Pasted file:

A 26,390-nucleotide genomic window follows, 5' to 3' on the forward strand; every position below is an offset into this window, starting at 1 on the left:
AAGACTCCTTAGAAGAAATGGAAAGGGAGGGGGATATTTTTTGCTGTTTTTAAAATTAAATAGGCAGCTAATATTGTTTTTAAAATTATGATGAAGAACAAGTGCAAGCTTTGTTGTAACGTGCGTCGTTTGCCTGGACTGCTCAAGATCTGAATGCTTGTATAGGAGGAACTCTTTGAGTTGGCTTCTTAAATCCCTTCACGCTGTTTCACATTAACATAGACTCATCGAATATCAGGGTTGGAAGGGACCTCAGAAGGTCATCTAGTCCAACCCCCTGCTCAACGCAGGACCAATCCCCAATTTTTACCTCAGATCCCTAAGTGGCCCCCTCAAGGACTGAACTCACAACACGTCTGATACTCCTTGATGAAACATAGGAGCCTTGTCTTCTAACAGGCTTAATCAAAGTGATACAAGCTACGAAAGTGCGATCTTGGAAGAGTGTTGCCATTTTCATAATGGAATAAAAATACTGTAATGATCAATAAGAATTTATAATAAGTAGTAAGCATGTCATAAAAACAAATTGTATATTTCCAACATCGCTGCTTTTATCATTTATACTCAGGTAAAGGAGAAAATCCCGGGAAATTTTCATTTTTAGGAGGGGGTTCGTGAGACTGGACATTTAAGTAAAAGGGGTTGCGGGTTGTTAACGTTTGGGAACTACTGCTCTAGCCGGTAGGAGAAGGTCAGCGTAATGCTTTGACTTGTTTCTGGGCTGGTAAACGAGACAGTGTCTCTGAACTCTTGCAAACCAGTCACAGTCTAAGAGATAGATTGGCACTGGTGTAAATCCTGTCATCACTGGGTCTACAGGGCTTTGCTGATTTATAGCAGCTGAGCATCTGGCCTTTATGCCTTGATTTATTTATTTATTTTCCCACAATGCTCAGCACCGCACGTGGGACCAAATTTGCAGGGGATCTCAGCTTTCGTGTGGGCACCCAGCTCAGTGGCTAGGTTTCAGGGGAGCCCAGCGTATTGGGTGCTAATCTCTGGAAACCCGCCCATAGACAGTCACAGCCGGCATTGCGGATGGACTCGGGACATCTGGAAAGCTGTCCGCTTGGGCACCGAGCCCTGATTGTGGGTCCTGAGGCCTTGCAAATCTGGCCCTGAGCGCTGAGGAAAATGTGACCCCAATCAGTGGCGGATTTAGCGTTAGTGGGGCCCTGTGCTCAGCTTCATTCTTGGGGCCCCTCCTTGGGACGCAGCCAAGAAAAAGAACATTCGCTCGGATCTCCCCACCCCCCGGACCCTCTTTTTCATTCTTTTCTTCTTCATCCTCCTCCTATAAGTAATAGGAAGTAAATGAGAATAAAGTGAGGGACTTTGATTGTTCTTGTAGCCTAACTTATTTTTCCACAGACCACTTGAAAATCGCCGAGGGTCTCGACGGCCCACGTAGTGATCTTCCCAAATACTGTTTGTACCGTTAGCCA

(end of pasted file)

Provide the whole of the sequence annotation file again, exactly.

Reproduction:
A 26,390-nucleotide genomic window follows, 5' to 3' on the forward strand; every position below is an offset into this window, starting at 1 on the left:
AAGACTCCTTAGAAGAAATGGAAAGGGAGGGGGATATTTTTTGCTGTTTTTAAAATTAAATAGGCAGCTAATATTGTTTTTAAAATTATGATGAAGAACAAGTGCAAGCTTTGTTGTAACGTGCGTCGTTTGCCTGGACTGCTCAAGATCTGAATGCTTGTATAGGAGGAACTCTTTGAGTTGGCTTCTTAAATCCCTTCACGCTGTTTCACATTAACATAGACTCATCGAATATCAGGGTTGGAAGGGACCTCAGAAGGTCATCTAGTCCAACCCCCTGCTCAACGCAGGACCAATCCCCAATTTTTACCTCAGATCCCTAAGTGGCCCCCTCAAGGACTGAACTCACAACACGTCTGATACTCCTTGATGAAACATAGGAGCCTTGTCTTCTAACAGGCTTAATCAAAGTGATACAAGCTACGAAAGTGCGATCTTGGAAGAGTGTTGCCATTTTCATAATGGAATAAAAATACTGTAATGATCAATAAGAATTTATAATAAGTAGTAAGCATGTCATAAAAACAAATTGTATATTTCCAACATCGCTGCTTTTATCATTTATACTCAGGTAAAGGAGAAAATCCCGGGAAATTTTCATTTTTAGGAGGGGGTTCGTGAGACTGGACATTTAAGTAAAAGGGGTTGCGGGTTGTTAACGTTTGGGAACTACTGCTCTAGCCGGTAGGAGAAGGTCAGCGTAATGCTTTGACTTGTTTCTGGGCTGGTAAACGAGACAGTGTCTCTGAACTCTTGCAAACCAGTCACAGTCTAAGAGATAGATTGGCACTGGTGTAAATCCTGTCATCACTGGGTCTACAGGGCTTTGCTGATTTATAGCAGCTGAGCATCTGGCCTTTATGCCTTGATTTATTTATTTATTTTCCCACAATGCTCAGCACCGCACGTGGGACCAAATTTGCAGGGGATCTCAGCTTTCGTGTGGGCACCCAGCTCAGTGGCTAGGTTTCAGGGGAGCCCAGCGTATTGGGTGCTAATCTCTGGAAACCCGCCCATAGACAGTCACAGCCGGCATTGCGGATGGACTCGGGACATCTGGAAAGCTGTCCGCTTGGGCACCGAGCCCTGATTGTGGGTCCTGAGGCCTTGCAAATCTGGCCCTGAGCGCTGAGGAAAATGTGACCCCAATCAGTGGCGGATTTAGCGTTAGTGGGGCCCTGTGCTCAGCTTCATTCTTGGGGCCCCTCCTTGGGACGCAGCCAAGAAAAAGAACATTCGCTCGGATCTCCCCACCCCCCGGACCCTCTTTTTCATTCTTTTCTTCTTCATCCTCCTCCTATAAGTAATAGGAAGTAAATGAGAATAAAGTGAGGGACTTTGATTGTTCTTGTAGCCTAACTTATTTTTCCACAGACCACTTGAAAATCGCCGAGGGTCTCGACGGCCCACGTAGTGATCTTCCCAAATACTGTTTGTACCGTTAGCCA